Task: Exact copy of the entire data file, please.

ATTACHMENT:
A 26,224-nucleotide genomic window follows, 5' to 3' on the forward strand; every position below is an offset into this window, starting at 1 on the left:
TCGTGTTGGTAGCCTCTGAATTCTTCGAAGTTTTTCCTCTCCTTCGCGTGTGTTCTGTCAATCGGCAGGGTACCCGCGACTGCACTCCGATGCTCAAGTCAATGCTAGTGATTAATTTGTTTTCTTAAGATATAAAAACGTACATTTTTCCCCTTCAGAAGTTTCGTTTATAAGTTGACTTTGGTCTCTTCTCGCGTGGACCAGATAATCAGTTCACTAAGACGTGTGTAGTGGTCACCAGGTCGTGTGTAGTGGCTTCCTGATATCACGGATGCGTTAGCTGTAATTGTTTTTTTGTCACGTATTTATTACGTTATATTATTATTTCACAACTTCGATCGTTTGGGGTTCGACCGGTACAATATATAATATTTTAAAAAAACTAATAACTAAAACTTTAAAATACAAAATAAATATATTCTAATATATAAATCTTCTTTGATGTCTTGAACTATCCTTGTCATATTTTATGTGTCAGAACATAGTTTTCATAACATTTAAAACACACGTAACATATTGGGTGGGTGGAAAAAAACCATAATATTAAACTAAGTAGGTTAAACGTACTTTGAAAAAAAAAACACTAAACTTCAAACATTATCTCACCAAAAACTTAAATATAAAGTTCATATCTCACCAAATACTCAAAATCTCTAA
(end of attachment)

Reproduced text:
A 26,224-nucleotide genomic window follows, 5' to 3' on the forward strand; every position below is an offset into this window, starting at 1 on the left:
TCGTGTTGGTAGCCTCTGAATTCTTCGAAGTTTTTCCTCTCCTTCGCGTGTGTTCTGTCAATCGGCAGGGTACCCGCGACTGCACTCCGATGCTCAAGTCAATGCTAGTGATTAATTTGTTTTCTTAAGATATAAAAACGTACATTTTTCCCCTTCAGAAGTTTCGTTTATAAGTTGACTTTGGTCTCTTCTCGCGTGGACCAGATAATCAGTTCACTAAGACGTGTGTAGTGGTCACCAGGTCGTGTGTAGTGGCTTCCTGATATCACGGATGCGTTAGCTGTAATTGTTTTTTTGTCACGTATTTATTACGTTATATTATTATTTCACAACTTCGATCGTTTGGGGTTCGACCGGTACAATATATAATATTTTAAAAAAACTAATAACTAAAACTTTAAAATACAAAATAAATATATTCTAATATATAAATCTTCTTTGATGTCTTGAACTATCCTTGTCATATTTTATGTGTCAGAACATAGTTTTCATAACATTTAAAACACACGTAACATATTGGGTGGGTGGAAAAAAACCATAATATTAAACTAAGTAGGTTAAACGTACTTTGAAAAAAAAAACACTAAACTTCAAACATTATCTCACCAAAAACTTAAATATAAAGTTCATATCTCACCAAATACTCAAAATCTCTAA